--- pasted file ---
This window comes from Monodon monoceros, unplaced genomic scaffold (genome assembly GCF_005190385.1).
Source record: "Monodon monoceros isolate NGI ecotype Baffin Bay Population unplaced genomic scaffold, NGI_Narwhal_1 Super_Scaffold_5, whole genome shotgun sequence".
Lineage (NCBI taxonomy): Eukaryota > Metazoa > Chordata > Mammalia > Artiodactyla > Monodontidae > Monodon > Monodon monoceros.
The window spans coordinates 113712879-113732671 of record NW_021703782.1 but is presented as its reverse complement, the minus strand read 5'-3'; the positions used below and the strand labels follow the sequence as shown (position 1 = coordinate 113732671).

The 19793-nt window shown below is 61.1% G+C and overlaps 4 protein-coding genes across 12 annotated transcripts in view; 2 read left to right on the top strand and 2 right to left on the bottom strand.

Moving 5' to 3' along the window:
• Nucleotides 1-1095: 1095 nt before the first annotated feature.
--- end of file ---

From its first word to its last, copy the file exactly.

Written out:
This window comes from Monodon monoceros, unplaced genomic scaffold (genome assembly GCF_005190385.1).
Source record: "Monodon monoceros isolate NGI ecotype Baffin Bay Population unplaced genomic scaffold, NGI_Narwhal_1 Super_Scaffold_5, whole genome shotgun sequence".
Lineage (NCBI taxonomy): Eukaryota > Metazoa > Chordata > Mammalia > Artiodactyla > Monodontidae > Monodon > Monodon monoceros.
The window spans coordinates 113712879-113732671 of record NW_021703782.1 but is presented as its reverse complement, the minus strand read 5'-3'; the positions used below and the strand labels follow the sequence as shown (position 1 = coordinate 113732671).

The 19793-nt window shown below is 61.1% G+C and overlaps 4 protein-coding genes across 12 annotated transcripts in view; 2 read left to right on the top strand and 2 right to left on the bottom strand.

Moving 5' to 3' along the window:
• Nucleotides 1-1095: 1095 nt before the first annotated feature.